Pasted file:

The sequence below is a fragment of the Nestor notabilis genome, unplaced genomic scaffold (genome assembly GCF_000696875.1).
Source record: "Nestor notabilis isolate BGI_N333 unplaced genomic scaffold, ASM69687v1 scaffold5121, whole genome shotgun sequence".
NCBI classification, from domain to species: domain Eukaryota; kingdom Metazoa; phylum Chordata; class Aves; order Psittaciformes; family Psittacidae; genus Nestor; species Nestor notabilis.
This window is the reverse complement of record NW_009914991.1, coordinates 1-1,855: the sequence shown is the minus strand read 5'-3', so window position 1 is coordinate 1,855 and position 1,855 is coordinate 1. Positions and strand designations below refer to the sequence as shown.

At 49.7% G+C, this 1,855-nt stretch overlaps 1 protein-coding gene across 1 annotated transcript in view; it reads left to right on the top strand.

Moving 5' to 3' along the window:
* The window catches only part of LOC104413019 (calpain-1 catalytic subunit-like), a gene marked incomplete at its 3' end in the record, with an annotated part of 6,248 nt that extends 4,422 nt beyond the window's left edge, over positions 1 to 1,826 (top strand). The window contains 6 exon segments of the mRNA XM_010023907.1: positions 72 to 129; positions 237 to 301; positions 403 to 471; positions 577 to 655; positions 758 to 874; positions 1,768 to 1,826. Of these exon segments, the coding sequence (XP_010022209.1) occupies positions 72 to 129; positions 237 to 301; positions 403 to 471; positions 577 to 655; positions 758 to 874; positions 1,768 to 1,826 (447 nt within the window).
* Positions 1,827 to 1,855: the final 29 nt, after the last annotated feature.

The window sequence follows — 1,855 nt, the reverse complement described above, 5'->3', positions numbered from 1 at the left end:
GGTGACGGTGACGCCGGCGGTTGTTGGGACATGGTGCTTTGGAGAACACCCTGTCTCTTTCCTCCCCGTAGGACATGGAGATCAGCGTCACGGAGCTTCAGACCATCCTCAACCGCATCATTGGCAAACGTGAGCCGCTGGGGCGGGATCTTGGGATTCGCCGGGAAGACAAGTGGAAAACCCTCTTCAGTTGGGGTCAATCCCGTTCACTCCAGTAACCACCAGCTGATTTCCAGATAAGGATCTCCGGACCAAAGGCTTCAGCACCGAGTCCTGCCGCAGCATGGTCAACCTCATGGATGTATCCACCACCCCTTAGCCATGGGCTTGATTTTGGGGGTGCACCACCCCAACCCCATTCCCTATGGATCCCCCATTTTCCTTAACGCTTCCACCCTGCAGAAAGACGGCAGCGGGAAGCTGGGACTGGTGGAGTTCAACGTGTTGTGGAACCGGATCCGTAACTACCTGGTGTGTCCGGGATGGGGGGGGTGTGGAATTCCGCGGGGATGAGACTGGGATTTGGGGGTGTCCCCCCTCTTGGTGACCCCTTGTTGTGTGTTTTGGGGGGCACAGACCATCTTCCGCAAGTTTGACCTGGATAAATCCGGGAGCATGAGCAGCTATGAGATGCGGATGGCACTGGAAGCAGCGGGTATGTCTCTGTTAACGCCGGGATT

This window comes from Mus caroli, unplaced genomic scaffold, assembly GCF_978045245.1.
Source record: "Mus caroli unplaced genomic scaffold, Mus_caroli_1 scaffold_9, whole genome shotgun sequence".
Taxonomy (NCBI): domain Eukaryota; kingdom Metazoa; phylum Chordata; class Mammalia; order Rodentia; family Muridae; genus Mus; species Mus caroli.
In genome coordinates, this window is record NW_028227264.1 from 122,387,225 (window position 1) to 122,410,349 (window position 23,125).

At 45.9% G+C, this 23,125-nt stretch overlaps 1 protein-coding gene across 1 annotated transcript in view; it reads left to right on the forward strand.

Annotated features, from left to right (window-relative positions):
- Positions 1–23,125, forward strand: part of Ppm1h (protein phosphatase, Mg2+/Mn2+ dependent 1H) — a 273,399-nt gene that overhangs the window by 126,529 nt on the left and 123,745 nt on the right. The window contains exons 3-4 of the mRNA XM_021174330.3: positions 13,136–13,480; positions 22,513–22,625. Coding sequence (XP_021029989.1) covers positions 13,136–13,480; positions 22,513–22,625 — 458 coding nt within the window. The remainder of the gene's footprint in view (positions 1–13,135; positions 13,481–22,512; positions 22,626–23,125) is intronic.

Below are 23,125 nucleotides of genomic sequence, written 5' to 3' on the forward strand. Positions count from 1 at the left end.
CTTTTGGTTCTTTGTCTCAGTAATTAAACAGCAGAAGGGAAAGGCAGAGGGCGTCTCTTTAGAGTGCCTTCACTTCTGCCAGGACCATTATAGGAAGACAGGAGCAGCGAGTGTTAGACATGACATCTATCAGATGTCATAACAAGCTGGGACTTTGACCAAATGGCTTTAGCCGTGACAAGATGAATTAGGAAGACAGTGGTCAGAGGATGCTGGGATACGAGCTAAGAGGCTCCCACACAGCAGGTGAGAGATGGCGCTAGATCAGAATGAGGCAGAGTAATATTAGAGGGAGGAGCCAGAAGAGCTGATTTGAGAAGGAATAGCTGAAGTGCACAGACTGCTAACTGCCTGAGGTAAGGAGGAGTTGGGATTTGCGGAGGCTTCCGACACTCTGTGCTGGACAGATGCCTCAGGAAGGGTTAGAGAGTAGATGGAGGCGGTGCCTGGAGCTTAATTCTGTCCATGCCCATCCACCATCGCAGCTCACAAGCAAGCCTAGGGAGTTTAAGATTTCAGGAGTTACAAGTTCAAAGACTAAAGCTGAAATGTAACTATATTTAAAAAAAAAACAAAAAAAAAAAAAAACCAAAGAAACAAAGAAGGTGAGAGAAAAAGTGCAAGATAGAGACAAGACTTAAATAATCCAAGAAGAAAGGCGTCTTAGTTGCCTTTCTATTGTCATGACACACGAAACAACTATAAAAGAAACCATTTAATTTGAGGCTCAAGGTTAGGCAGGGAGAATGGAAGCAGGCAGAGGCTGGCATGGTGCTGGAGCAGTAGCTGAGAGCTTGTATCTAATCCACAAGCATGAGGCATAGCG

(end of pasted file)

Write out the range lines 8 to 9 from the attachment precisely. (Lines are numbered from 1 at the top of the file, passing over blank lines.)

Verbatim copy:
* Positions 1,827 to 1,855: the final 29 nt, after the last annotated feature.

The window sequence follows — 1,855 nt, the reverse complement described above, 5'->3', positions numbered from 1 at the left end: